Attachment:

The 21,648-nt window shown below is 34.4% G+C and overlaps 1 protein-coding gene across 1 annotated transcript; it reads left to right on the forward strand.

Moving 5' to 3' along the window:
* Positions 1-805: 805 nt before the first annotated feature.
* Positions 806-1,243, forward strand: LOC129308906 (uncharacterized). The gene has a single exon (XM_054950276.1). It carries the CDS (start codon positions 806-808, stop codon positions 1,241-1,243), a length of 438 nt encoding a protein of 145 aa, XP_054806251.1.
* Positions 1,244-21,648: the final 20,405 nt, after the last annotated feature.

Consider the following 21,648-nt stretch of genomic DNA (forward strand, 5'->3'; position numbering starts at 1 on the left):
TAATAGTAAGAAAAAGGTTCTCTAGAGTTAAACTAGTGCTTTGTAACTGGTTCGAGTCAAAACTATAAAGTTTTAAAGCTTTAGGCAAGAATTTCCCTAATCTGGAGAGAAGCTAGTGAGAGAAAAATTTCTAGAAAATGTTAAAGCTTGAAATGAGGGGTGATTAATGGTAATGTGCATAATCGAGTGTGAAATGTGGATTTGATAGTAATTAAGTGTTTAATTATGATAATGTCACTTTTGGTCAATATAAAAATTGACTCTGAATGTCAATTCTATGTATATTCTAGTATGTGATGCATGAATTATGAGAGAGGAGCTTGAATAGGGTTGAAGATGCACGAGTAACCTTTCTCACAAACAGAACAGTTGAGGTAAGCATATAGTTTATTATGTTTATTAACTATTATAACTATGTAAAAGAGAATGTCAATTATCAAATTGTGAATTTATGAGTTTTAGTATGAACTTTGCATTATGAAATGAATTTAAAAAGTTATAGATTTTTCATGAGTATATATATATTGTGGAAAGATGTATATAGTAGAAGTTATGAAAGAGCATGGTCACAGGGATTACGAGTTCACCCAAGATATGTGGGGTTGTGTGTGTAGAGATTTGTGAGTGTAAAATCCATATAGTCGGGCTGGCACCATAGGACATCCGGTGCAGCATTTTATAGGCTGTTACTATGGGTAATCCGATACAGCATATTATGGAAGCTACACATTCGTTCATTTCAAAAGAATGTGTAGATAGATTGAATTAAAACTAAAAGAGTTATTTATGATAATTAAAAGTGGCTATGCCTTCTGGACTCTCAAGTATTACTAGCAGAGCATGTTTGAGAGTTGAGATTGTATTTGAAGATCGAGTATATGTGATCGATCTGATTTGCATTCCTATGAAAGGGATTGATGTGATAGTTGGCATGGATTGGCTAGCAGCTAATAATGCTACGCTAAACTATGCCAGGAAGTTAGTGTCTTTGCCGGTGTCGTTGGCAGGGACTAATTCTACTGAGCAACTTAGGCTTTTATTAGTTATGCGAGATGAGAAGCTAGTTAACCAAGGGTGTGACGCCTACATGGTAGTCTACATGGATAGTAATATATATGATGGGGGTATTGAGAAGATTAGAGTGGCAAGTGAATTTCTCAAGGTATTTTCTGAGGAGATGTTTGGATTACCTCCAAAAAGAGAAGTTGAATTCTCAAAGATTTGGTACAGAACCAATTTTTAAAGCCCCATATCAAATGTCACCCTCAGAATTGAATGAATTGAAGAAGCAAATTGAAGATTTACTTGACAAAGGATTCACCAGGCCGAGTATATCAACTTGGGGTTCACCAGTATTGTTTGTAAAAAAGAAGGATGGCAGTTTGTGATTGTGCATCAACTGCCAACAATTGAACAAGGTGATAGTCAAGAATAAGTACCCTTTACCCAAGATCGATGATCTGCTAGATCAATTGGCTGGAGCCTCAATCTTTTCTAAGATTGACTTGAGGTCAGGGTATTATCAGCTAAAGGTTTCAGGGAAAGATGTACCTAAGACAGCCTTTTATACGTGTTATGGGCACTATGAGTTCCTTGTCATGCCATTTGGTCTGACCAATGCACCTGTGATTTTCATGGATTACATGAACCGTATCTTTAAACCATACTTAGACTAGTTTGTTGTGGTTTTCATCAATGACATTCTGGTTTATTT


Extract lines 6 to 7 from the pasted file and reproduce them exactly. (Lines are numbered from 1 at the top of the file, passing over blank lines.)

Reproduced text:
Consider the following 21,648-nt stretch of genomic DNA (forward strand, 5'->3'; position numbering starts at 1 on the left):
TAATAGTAAGAAAAAGGTTCTCTAGAGTTAAACTAGTGCTTTGTAACTGGTTCGAGTCAAAACTATAAAGTTTTAAAGCTTTAGGCAAGAATTTCCCTAATCTGGAGAGAAGCTAGTGAGAGAAAAATTTCTAGAAAATGTTAAAGCTTGAAATGAGGGGTGATTAATGGTAATGTGCATAATCGAGTGTGAAATGTGGATTTGATAGTAATTAAGTGTTTAATTATGATAATGTCACTTTTGGTCAATATAAAAATTGACTCTGAATGTCAATTCTATGTATATTCTAGTATGTGATGCATGAATTATGAGAGAGGAGCTTGAATAGGGTTGAAGATGCACGAGTAACCTTTCTCACAAACAGAACAGTTGAGGTAAGCATATAGTTTATTATGTTTATTAACTATTATAACTATGTAAAAGAGAATGTCAATTATCAAATTGTGAATTTATGAGTTTTAGTATGAACTTTGCATTATGAAATGAATTTAAAAAGTTATAGATTTTTCATGAGTATATATATATTGTGGAAAGATGTATATAGTAGAAGTTATGAAAGAGCATGGTCACAGGGATTACGAGTTCACCCAAGATATGTGGGGTTGTGTGTGTAGAGATTTGTGAGTGTAAAATCCATATAGTCGGGCTGGCACCATAGGACATCCGGTGCAGCATTTTATAGGCTGTTACTATGGGTAATCCGATACAGCATATTATGGAAGCTACACATTCGTTCATTTCAAAAGAATGTGTAGATAGATTGAATTAAAACTAAAAGAGTTATTTATGATAATTAAAAGTGGCTATGCCTTCTGGACTCTCAAGTATTACTAGCAGAGCATGTTTGAGAGTTGAGATTGTATTTGAAGATCGAGTATATGTGATCGATCTGATTTGCATTCCTATGAAAGGGATTGATGTGATAGTTGGCATGGATTGGCTAGCAGCTAATAATGCTACGCTAAACTATGCCAGGAAGTTAGTGTCTTTGCCGGTGTCGTTGGCAGGGACTAATTCTACTGAGCAACTTAGGCTTTTATTAGTTATGCGAGATGAGAAGCTAGTTAACCAAGGGTGTGACGCCTACATGGTAGTCTACATGGATAGTAATATATATGATGGGGGTATTGAGAAGATTAGAGTGGCAAGTGAATTTCTCAAGGTATTTTCTGAGGAGATGTTTGGATTACCTCCAAAAAGAGAAGTTGAATTCTCAAAGATTTGGTACAGAACCAATTTTTAAAGCCCCATATCAAATGTCACCCTCAGAATTGAATGAATTGAAGAAGCAAATTGAAGATTTACTTGACAAAGGATTCACCAGGCCGAGTATATCAACTTGGGGTTCACCAGTATTGTTTGTAAAAAAGAAGGATGGCAGTTTGTGATTGTGCATCAACTGCCAACAATTGAACAAGGTGATAGTCAAGAATAAGTACCCTTTACCCAAGATCGATGATCTGCTAGATCAATTGGCTGGAGCCTCAATCTTTTCTAAGATTGACTTGAGGTCAGGGTATTATCAGCTAAAGGTTTCAGGGAAAGATGTACCTAAGACAGCCTTTTATACGTGTTATGGGCACTATGAGTTCCTTGTCATGCCATTTGGTCTGACCAATGCACCTGTGATTTTCATGGATTACATGAACCGTATCTTTAAACCATACTTAGACTAGTTTGTTGTGGTTTTCATCAATGACATTCTGGTTTATTT